Believe it or not, it’s not easy being an enthusiastic fan of all things aviation. In fact, it can be a challenging job. As with any complex issue, there are disparate factions, consistent dissenters, ne’er-do-wells, and outright bad actors wandering around out there, mixed in with the sincere, the noble, the well-intentioned, and the professionals.
It seems that whenever one of us points to a representative of the latter group as an example of what’s good about aviation, a detractor will point to a handful from the former. Without a shoulder to lean on, it can be difficult to keep your spirits up and win the debate. Heck, sometimes it’s just difficult to keep up the conversation and maintain a positive tone through the whole thing.
Have no fear. Help is on the way.
The reason I began writing this column is two-fold. First, I really, truly, deeply believe that general aviation plays an important part in the US economy and should become a central focus of the general population in the future. Because of the role GA plays, it needs a certain amount of attention from its participants, and it needs a standard bearer or two (or a few hundred) who will speak up at the drop of a hat to defend and promote it. The second reason is that I am fortunate enough to have a good relationship with General Aviation News, which holds a remarkably similar view to the one I blabber on about. Hence, this column came into being.
Each column is different. Or at least it’s my intent to make sure each column different. You are the ultimate judge of my success rate on that point. But you have no doubt noticed that there is a theme that runs through these columns. It is essentially this: Aviation is important, politics is confusing, aviation enthusiasts need to understand and work more effectively in the political realm in order to secure GA’s place for future generations.
It doesn’t hurt that taking this position tends to improve our own access and enjoyment of aviation.
Several weeks ago I had an exchange with the folks at General Aviation News, in which I suggested that I would like to package the 2010 columns that ran under the title, Politics for Pilots, in a single unit. Because I have become an incorrigible addict of the new technology known as e-books, I suggested that the entire year’s worth of information, entertainment, and inspiration could be bundled together for easy reference without much fuss or bother. Fortunately, the folks at GAN agreed.
Politics for Pilots, the Loose Cannon View – 2010, was recently released on Amazon.com as a Kindle book. Because it is an e-book, no trees gave their lives, no chemicals were poured into the water supply, and no animals were harmed in its production. Yet the full impact of the message remains intact. And the message is simple. Aviation is good and you are an important part of the success of General Aviation. So jump in with both feet and see what you can do to improve your airport, your airport administration, your freedom to function on your airport, as well as the others you travel to – or might one day travel to.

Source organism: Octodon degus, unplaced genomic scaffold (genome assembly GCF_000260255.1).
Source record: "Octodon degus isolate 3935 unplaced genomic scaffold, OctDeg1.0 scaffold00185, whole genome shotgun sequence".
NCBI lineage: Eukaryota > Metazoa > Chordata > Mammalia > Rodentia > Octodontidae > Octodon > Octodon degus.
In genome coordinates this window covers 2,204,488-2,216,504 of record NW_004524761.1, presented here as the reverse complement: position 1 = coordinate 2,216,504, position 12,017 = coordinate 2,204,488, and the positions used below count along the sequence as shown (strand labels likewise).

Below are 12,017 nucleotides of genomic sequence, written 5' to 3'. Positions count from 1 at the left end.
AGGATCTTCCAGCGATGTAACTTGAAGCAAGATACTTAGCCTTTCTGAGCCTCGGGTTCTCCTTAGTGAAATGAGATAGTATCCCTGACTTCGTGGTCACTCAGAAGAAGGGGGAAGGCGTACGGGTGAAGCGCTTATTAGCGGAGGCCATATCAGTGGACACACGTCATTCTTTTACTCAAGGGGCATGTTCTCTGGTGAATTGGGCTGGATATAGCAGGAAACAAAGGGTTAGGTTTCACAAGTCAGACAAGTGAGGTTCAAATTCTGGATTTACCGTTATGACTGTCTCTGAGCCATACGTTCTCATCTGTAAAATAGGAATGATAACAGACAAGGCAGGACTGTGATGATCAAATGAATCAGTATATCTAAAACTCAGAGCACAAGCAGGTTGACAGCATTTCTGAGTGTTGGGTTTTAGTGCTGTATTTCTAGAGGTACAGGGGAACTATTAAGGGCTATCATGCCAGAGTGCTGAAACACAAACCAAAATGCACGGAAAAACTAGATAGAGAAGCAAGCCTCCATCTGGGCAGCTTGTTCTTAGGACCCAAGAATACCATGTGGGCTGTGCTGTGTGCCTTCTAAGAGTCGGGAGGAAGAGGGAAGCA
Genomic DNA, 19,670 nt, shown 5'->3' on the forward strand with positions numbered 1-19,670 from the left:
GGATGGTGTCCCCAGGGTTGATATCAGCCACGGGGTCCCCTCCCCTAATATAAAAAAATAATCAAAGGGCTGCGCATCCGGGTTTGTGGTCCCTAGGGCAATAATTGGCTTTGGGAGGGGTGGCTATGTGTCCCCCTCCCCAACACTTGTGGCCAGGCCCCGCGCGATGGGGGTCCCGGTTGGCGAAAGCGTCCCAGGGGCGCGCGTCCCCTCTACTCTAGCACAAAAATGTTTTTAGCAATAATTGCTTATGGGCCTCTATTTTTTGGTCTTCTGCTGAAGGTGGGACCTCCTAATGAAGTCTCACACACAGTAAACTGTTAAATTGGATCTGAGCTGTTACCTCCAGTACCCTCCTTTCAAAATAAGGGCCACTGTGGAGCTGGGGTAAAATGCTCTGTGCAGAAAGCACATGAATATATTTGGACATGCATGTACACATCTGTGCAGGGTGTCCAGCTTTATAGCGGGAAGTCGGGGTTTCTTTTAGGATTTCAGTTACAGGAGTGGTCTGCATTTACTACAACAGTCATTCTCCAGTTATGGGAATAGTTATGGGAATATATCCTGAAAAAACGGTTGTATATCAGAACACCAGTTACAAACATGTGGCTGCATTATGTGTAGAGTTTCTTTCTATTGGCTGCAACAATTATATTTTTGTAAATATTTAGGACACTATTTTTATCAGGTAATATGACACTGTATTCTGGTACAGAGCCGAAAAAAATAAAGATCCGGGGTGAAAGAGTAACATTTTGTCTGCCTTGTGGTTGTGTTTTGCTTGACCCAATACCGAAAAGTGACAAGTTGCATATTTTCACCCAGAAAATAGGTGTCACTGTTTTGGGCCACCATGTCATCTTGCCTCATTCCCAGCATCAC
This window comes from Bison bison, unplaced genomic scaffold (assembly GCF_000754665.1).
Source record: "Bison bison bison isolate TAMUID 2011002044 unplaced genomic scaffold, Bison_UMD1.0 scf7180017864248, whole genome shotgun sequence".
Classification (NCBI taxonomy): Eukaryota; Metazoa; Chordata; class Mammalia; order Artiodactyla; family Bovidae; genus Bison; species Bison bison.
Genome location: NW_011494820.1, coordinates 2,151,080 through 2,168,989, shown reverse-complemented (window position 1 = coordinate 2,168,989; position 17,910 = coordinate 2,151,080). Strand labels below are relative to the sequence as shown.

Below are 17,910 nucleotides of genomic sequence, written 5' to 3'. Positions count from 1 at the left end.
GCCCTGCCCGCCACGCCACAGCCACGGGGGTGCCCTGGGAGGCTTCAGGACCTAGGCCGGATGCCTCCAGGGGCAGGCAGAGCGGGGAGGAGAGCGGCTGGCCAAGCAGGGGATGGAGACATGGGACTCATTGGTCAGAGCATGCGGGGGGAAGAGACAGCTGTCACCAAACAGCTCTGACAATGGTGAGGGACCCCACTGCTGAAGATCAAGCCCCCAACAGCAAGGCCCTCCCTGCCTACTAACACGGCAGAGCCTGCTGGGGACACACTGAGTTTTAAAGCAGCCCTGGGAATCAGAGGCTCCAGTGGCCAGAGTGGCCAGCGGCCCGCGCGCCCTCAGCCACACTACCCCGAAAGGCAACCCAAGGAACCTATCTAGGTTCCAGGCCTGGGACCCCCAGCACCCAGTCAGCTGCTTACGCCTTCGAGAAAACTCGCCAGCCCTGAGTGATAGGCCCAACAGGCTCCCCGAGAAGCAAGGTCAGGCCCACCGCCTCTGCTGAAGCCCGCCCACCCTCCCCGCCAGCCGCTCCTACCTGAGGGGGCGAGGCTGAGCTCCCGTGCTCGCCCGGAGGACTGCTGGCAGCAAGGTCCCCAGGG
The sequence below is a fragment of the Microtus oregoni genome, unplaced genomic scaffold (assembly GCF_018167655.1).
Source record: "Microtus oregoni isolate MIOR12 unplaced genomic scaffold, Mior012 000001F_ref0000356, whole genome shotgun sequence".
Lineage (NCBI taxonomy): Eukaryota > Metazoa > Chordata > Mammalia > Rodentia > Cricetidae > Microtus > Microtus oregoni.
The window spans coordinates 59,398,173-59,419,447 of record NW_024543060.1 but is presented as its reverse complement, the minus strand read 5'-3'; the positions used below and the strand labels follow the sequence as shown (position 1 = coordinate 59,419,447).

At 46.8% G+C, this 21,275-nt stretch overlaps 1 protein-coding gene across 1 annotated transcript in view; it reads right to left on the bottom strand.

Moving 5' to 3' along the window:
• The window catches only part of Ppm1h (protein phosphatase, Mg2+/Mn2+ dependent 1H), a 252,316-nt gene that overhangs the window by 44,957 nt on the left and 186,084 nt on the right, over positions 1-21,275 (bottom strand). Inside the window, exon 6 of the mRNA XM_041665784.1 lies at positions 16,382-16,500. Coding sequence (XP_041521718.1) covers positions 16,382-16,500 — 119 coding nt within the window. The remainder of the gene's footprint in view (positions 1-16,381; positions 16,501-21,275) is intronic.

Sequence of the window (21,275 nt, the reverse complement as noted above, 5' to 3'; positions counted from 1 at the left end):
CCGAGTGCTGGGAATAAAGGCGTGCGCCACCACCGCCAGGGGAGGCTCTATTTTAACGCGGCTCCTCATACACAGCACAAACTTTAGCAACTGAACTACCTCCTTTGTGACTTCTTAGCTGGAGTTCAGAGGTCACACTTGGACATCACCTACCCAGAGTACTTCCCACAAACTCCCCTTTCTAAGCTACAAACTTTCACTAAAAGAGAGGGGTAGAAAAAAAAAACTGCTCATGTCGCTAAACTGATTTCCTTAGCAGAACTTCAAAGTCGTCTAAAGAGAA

This collection of inspirational, motivational ramblings of a lowly CFI who left the ramp for a brief dalliance with the world of local politics is entirely non-linear. You can skip to any page you like to start reading, and get every bit as much out of the experience as the person who starts at page one. You can read the entries from back to front if you prefer. You can do whatever you want, frankly. But I hope you will take the core idea to heart, even if you don’t take the book itself off the electronic shelf. General Aviation will not survive in the state we found it if we don’t individually play a role in supporting it, and collectively make it known that we care – and we vote.
I am fortunate to have the platform I do, thanks to the good folks at General Aviation News. It is my great honor to have a new e-book out on the market, too, once again thanks to the staff of professionals who produce GAN. And I am particularly pleased to have already written nearly half of next year’s edition of, Politics for Pilots, the Loose Cannon View – 2011. In fact I can hardly wait to see what shows up in this space next week.
At least I have plenty of past classics to read in the meantime, and perhaps more importantly, to share with friends down at the airport. Even political pilots need a little support now and then. And I’ve got a city commission meeting coming up. It’s time for me, and you, to load the audience up with friendly pro-aviation faces and start the ball rolling to a new, better, brighter future for General Aviation – on the behalf of all of us who are a part of it.
Jamie Beckett is a CFI and A&P mechanic who stepped into the political arena in an effort to promote and protect GA at his local airport. He is also a founding partner and regular contributor to FlightMonkeys.com. You can reach him at Jamie@GeneralAviationNews.com.